A meeting on the subject of When Internal Displacement Ends was convened at the Brookings Institution in Washington, D.C. on 22 April 2002, sponsored by the Brookings Project on Internal Displacement and the Georgetown University Institute for the Study of International Migration. The need for this meeting arose from an increasing number of requests for criteria to determine when internal displacement ends emanating from organizations working in the field with internally displaced persons (IDPs), governments framing policies and programs for the internally displaced, and organizations and researchers compiling statistics. In response to these queries, the Office for the Coordination of Humanitarian Affairs (OCHA) requested the Representative of the United Nations Secretary-General on Internally Displaced Persons, Dr. Francis Deng, to provide guidance and advice on definitional issues "indicating when generically an individual would not only become an IDP but when he/she should no longer be considered under this category." In making this request, OCHA emphasized that "operational demands. . . increasingly dictate the requirement for a coherent response." The Representative, who also is Co-Director of the Brookings Project on Internal Displacement, chaired the meeting exploring these issues.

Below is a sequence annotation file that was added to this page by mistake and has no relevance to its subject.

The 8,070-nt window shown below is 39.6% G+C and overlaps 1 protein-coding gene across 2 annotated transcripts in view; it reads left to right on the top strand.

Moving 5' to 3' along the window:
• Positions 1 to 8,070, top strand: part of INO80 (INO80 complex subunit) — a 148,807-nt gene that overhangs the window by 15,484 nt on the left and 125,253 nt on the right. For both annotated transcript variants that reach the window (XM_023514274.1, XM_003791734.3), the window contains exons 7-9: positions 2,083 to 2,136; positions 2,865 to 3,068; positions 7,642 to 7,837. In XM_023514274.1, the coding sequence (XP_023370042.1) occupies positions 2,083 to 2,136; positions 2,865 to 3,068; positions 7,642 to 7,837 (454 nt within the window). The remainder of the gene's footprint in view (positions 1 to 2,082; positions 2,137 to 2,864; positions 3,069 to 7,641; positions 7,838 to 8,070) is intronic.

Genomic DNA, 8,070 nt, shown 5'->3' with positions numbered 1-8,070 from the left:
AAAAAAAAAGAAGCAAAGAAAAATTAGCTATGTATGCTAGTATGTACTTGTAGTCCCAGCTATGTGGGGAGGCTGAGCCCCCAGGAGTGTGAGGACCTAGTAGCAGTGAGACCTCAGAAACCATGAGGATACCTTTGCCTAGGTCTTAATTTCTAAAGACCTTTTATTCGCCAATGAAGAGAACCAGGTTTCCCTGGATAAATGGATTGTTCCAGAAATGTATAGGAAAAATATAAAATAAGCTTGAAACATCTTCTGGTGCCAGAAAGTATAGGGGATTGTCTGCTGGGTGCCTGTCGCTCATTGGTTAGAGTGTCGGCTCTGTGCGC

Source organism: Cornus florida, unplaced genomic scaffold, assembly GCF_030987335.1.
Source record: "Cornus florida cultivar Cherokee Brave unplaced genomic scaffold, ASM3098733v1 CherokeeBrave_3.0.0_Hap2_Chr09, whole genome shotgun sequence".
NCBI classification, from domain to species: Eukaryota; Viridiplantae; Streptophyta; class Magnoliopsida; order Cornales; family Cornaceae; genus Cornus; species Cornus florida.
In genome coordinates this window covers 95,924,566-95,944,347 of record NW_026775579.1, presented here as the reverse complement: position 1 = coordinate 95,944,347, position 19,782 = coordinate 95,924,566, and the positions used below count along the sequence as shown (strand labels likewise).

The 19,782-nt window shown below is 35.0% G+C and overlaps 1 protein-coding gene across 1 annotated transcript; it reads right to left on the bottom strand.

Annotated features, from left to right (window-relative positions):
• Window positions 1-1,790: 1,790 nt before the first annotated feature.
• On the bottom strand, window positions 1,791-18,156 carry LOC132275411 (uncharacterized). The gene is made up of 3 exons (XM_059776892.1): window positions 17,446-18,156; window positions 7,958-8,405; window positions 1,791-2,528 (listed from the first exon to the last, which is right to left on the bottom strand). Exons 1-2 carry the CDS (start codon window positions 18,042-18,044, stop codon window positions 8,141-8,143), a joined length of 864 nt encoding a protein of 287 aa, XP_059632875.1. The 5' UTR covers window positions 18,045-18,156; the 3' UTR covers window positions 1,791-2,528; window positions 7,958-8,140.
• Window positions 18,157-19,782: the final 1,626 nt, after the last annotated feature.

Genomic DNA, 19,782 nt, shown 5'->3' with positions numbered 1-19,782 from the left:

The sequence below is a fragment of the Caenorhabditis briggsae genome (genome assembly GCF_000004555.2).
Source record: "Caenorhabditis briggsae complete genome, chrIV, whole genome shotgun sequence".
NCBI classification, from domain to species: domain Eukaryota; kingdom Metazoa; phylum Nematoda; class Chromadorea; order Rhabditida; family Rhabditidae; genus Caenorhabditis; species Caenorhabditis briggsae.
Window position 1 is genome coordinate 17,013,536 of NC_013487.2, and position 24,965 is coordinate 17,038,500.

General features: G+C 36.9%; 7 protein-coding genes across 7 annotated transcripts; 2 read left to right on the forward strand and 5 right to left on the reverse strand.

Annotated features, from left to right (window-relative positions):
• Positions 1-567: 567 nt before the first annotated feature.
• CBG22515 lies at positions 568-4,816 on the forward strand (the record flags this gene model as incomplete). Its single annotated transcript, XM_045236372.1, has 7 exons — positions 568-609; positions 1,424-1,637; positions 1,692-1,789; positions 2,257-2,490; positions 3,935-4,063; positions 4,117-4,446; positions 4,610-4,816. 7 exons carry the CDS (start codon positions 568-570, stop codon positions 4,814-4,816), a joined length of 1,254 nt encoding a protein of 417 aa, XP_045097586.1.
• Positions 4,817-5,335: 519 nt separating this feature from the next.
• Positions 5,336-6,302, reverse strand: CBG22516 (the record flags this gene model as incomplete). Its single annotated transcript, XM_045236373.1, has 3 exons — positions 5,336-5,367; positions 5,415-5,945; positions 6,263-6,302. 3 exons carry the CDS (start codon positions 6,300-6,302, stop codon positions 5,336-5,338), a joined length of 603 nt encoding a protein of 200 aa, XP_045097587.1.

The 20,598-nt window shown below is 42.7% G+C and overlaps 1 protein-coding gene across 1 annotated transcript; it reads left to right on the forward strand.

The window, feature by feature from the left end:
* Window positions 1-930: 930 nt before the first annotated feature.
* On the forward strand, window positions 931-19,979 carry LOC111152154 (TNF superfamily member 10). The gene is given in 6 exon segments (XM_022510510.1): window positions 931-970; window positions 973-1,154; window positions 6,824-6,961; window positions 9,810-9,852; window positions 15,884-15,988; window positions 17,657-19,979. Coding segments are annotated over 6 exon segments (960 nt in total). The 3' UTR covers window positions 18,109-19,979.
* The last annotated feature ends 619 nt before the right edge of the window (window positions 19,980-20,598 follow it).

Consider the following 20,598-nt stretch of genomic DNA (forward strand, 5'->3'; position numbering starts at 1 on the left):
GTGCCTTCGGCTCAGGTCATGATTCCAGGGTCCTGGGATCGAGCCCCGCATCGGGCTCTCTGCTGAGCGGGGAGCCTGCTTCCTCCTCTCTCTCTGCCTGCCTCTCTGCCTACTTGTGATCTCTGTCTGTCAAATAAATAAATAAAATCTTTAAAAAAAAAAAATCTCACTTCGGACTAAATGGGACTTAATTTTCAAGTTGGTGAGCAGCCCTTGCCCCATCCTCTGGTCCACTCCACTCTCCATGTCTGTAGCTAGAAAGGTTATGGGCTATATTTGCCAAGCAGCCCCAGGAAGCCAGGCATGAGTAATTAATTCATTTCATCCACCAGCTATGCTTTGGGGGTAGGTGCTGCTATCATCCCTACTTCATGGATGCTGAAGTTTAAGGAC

In advance of the meeting, a discussion paper by Erin Mooney (Brookings Project on Internal Displacement) entitled “An IDP No More? Exploring the Issue of When Internal Displacement Ends”, together with a comment by Professor Walter Kälin (University of Bern) on the legal dimension of the issue and a commentary by Matthew Karanian (Georgetown University), had been circulated to participants.
The 30 participants in the meeting included representatives from international organizations and non-governmental organizations working with internally displaced persons as well as experts from universities and research institutions studying displacement issues. The varied perspectives and experiences participants shared at the meeting fostered a rich and stimulating discussion, the essence of which is summarized in this report.
Both Egypt and the UAE have come out defending the Saudis. Perhaps they also played some role in the operation. There is no evidence of that aside from the suspicious stops in Cairo and Dubai.